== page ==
A doctor who would decline to tell a woman her fetus has defects...honestly, I'm just picturing the mad scientist from The Human Centipede here, or like the abominable Dr. Phibes or something. Someone like that should obviously be in prison for the rest of his life, and possibly made subject to psychiatric evaluation.
posted by kittens for breakfast at 3:24 PM on April 30, 2010 [5 favorites]


crapmatic - by and large, most southern democrats are republican-lite, hence all the problems in the US congress with abortion stuff and the health care bill. we call 'em dixiecrats (although, i realize it is a defunct party).
posted by nadawi at 3:25 PM on April 30, 2010 [1 favorite]


I'm so disturbed by the "lying to the patient is ok" part of the legislation...try to restrict abortion if you must, but why would you ever give a doctor this ability? Ugh.
posted by agregoli at 3:26 PM on April 30, 2010 [3 favorites]


That should've been: Because men's reproductive decisions are never limited or have legal barriers placed upon them.

No more changing tenses after the fact! My kingdom for an edit pony.
posted by cmgonzalez at 3:28 PM on April 30, 2010


Also, score one for those who would treat women in an infantile and deceptive manner without legal recourse for the victims of such a shameful ruse. Imagine if doctors were unilaterally allowed to outright lie to you about any health issue you might be having with impunity.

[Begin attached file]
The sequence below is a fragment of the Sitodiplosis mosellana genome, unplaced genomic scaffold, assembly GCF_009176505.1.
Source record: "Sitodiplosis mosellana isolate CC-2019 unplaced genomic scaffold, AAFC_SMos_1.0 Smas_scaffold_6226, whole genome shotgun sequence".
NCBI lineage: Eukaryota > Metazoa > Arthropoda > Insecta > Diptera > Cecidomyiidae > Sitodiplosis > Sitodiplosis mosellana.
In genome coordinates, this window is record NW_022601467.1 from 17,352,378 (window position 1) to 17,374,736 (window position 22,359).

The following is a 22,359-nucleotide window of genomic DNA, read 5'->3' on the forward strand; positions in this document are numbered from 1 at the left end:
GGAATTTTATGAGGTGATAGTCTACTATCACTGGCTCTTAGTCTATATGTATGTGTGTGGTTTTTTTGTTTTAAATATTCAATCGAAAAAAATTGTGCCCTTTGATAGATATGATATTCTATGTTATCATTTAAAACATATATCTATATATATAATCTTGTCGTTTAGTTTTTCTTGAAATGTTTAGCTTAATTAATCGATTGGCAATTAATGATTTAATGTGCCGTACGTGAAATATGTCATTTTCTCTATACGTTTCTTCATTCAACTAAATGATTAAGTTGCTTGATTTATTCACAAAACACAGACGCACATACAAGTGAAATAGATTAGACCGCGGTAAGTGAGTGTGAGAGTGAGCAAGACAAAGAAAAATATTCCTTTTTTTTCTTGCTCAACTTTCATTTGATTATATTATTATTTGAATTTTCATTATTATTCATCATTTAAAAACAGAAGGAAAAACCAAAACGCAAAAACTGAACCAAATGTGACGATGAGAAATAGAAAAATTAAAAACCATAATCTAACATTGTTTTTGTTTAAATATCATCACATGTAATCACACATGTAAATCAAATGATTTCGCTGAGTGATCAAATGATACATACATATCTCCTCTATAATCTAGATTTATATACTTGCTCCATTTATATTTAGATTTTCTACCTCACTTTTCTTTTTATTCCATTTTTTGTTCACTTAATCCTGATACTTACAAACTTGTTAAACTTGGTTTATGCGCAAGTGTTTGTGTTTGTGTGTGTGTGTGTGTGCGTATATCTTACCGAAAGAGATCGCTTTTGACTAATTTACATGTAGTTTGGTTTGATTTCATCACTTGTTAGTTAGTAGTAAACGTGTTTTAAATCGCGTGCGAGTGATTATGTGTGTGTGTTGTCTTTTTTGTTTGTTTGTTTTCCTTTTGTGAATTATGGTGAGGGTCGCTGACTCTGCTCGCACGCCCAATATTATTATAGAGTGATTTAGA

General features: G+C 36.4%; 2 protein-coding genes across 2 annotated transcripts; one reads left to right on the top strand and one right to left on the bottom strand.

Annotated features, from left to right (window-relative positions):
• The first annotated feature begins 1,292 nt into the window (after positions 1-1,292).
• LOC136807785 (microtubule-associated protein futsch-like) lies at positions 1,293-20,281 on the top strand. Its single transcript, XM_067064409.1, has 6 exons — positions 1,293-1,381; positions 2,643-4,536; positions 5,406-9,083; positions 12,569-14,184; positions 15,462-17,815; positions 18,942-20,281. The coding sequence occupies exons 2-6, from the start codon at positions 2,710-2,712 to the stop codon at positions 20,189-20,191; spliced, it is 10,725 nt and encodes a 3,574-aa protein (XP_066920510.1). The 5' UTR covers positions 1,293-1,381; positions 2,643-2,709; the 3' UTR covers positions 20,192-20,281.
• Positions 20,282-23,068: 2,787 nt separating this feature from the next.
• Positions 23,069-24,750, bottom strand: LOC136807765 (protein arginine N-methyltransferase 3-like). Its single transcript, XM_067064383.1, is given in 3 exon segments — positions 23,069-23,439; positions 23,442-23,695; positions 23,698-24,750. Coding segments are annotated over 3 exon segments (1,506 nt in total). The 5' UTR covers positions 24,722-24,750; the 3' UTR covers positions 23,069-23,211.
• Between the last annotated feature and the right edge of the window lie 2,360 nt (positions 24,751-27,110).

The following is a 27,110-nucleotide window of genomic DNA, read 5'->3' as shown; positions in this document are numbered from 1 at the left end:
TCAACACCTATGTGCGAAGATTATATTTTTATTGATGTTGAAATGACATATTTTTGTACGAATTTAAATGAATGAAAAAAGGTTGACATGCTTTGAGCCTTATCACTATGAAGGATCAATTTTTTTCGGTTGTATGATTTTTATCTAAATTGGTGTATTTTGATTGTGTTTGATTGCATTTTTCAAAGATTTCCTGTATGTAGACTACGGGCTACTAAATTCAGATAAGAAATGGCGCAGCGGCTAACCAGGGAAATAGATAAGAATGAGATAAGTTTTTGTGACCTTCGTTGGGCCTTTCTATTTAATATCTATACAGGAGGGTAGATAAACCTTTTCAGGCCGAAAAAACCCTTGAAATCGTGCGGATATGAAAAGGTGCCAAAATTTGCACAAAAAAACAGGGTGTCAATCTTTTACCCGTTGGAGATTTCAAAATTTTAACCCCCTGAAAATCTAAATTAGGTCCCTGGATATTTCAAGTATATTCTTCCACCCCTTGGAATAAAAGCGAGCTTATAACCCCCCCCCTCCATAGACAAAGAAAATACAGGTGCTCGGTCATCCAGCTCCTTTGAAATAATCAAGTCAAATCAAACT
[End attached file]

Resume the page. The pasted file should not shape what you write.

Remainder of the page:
This is disgusting, and everyone should be outraged.
posted by cmgonzalez at 3:29 PM on April 30, 2010 [4 favorites]


The second (rtf file) stipulates that doctors cannot be sued if they decide to lie...

I don't give a rat's ass what the next words in this sentence are. If this is in the context of a doctor-patient relationship, it is a completely fucking wrongheaded law and whoever proposed it is a vile human being.
posted by quin at 3:33 PM on April 30, 2010 [28 favorites]


I wonder if they put all these barriers and counseling and mandate ultrasounds that point out all the parts of the involved anatomy for any guy choosing to have a vasectomy.

Oh come on. A terrible law doesn't excuse a terrible analogy.
posted by Combustible Edison Lighthouse at 3:34 PM on April 30, 2010 [2 favorites]


would it be out of bounds for me to ask if the doctor is pro-choice?

Not at all. Particularly since I think it's unlikely that he or she would volunteer that information unless asked. I don't think there's a lot of guidance within the profession as to disclosure or anything else related to abortion. I've been in med school for two years, and being asked to memorize the pharmacology of mifepristone and a couple of other abortion-inducing drugs has been the extent of my school's acknowledgement that pregnancy termination is even possible. It's an interesting omission, given that every other social issue in medicine has been talked nearly to death.
posted by killdevil at 3:34 PM on April 30, 2010 [1 favorite]